Jquery Slider Tutorial For Beginners

Web Design

28

Jan

This is a simple jQuery slider tutorial for beginners that will first cover the logic behind the slider and how it functions, and then cover how to construct the code.

The slider we’ll be building will be a fairly simple, slider that will fade from one block of content to the next. Each block of content will be able to hold as many HTML elements as you will need. As this is just a simple example, we will only be focusing on the fade transition for this slider.

Most of the work for this slider will actually be done by our CSS file which controls all of the styling.

First, we will establish our slider dimensions, for this example we’ll use a width of 940px and height of 350px. This means that each of our slides in the slider should have the dimensions 940px by 350px as well.

Each slide will be housed inside of a ‘<div>’ element, so that the HTML structure looks like this:
<div id=”slider”>

<div class=”slide”>

Slide 1

</div>

<div class=”slide”>

Slide 2 Goes Here

</div>

<div class=”slide”>

Slide 3 Right Here

</div>

</div >

You can fill each div with as much or as little code as you’d like, whether it be an image by itself, or a full php contact form on top of a background image and accompanied by text.

Inside of our CSS, we are going to set the class “slider” to a relative position, and each of it’s child div’s will be set to an absolute position. This will cause all of the div elements inside of the #slider div to be stacked one on top of the next. The CSS should look like this:

#slider {
width:940px;
overflow:hidden;
margin:0px auto;
position:relative;
height:350px;
display:block;
}

#slider > div {
position:absolute;
top:0px;
width:100%;
}
.slides {
width:100%;
display:block;
overflow:hidden;
}

There are a few other styling elements thrown in above to help the styling, but they will be covered in another tutorial. It’s also best practice to use CSS to make the images uniform by making sure the image width will always fit 100% of the slider container. This is achieved like this:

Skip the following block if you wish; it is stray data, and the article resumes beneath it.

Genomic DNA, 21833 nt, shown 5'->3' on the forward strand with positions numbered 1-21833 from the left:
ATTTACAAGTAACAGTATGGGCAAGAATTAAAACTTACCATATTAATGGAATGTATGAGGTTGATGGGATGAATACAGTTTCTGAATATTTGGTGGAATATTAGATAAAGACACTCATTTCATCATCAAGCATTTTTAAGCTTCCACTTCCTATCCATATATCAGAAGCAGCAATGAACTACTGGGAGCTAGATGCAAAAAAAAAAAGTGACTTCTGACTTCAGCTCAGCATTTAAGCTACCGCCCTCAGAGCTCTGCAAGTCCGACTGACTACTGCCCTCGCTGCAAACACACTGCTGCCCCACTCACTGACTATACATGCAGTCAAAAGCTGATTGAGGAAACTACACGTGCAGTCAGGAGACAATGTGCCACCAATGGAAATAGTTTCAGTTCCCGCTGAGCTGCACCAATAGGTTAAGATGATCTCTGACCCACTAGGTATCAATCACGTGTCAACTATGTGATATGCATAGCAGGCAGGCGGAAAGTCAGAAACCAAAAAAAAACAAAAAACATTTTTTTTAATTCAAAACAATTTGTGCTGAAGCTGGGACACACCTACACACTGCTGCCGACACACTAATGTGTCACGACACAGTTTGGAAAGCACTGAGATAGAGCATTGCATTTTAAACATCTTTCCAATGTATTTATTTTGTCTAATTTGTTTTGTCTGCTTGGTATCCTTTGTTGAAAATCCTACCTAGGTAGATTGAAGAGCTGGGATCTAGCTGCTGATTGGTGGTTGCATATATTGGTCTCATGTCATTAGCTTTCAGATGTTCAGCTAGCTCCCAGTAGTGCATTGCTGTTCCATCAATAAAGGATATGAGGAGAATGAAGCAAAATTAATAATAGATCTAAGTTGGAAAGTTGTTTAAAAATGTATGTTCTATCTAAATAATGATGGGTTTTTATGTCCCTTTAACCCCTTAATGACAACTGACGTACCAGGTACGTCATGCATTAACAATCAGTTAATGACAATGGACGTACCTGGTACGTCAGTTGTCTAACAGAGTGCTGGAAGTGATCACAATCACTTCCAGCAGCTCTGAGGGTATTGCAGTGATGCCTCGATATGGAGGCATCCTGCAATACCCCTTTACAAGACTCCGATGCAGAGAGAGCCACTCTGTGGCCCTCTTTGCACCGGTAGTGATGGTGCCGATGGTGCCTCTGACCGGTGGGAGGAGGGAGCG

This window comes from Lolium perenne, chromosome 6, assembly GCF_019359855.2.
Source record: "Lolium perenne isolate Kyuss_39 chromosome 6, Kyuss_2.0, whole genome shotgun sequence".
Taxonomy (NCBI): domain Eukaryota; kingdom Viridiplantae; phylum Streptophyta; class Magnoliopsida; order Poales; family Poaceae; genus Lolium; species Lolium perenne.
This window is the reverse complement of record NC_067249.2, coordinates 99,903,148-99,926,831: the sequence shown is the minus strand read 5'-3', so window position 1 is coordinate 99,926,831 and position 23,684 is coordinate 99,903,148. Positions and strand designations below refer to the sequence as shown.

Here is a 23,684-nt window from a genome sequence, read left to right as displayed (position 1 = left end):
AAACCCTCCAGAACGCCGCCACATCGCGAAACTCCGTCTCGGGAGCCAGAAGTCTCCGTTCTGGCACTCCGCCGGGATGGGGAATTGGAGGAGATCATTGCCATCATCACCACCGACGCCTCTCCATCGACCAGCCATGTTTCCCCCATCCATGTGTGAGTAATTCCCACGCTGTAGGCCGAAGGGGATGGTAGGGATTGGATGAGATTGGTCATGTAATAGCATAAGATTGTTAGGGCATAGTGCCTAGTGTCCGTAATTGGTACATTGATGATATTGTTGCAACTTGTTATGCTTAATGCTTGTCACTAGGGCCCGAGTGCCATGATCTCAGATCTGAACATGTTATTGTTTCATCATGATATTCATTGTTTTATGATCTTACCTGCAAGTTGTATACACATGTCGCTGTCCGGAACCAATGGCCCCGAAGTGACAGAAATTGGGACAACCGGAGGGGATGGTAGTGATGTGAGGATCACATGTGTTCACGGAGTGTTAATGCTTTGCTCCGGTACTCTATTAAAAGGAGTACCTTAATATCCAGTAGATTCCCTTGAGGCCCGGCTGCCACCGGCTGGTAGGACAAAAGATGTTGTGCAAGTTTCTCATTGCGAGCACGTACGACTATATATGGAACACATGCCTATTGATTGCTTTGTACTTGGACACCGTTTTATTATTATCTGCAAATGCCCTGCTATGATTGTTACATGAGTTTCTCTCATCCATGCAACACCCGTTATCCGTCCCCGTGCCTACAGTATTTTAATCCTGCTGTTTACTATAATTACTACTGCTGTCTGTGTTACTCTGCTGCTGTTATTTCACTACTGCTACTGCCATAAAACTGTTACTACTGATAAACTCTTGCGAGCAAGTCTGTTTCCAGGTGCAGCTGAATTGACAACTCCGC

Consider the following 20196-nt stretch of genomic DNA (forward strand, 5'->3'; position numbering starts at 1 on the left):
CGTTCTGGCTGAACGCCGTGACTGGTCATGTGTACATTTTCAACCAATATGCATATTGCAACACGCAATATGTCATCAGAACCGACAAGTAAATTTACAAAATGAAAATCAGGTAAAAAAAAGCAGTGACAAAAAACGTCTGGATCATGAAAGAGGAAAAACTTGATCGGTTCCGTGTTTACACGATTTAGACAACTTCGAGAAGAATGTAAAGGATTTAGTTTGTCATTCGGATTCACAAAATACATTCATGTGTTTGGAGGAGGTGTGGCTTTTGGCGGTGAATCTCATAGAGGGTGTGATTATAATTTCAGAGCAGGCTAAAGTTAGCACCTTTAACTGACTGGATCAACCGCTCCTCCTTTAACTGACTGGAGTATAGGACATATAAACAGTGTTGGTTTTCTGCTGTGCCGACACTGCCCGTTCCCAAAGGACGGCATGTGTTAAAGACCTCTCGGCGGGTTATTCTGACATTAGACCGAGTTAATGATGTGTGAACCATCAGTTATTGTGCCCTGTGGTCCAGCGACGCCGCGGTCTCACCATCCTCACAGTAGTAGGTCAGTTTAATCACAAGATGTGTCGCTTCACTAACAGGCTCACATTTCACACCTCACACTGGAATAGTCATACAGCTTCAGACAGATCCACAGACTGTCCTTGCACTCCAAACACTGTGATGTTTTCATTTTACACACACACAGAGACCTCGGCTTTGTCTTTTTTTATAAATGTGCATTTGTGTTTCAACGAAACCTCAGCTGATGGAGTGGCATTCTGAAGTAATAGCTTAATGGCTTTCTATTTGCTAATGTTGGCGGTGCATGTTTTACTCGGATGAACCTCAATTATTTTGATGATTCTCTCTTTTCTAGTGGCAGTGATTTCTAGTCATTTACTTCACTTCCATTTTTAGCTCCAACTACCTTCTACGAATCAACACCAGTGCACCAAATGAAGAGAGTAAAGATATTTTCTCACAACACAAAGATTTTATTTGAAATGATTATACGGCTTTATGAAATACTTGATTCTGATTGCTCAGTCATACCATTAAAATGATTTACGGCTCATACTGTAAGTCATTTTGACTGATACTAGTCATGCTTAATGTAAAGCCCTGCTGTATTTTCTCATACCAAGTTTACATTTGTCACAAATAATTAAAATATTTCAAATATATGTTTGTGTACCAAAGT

.slides img {
width:100%;
height: auto;
}

Now that we have our slider HTML structure and CSS styling set up we just need to set up our jQuery to make it all work. First, you will want to make sure you have a jQuery library installed on your site. To get the latest version, just head to www.jquery.com, scroll to the bottom of the page, and you will see “Quick Access”. Just copy that code into a script tag so it looks something like this:

This script needs to be included before the script for your slider. Now create a new javascript file and call it “slider.js” and save it in your website directory. Now with a couple of lines of jQuery we are going to simply have all of the div elements inside of the div “slider” fade from one to the next. That code will look like this:


$(function() {
$("#slider > div:gt(0)").hide();

setInterval(function() {
$(‘#slider > div:first’)
.fadeOut(1000)
.next()
.fadeIn(1000)
.end()
.appendTo(‘#slider’);
}, 5000);

});

 

The only values in this block of code that you may want to change are the fade in and fade out speed and the length of the pause between transitions. The fade in and fade out speed are defaulted to 1000ms or 1 second. If you’d like the transition to move more quickly or more slowly, just adjust the values as needed. The default slide pause speed is set to 5000ms, or 5 seconds, but you may want to have them run for longer depending upon the content you are using. Now you can save your slider.js file and head back to the main file where your slider will be displayed. Underneath the script that includes the jQuery library, you’ll want to now include your slider script. It will look something like this:

Once this script is included, save all of your files, view the file with the slider inside of it in a browser, and you should see the slider fading from one div to the next.

You can download the source files here to use for a demo

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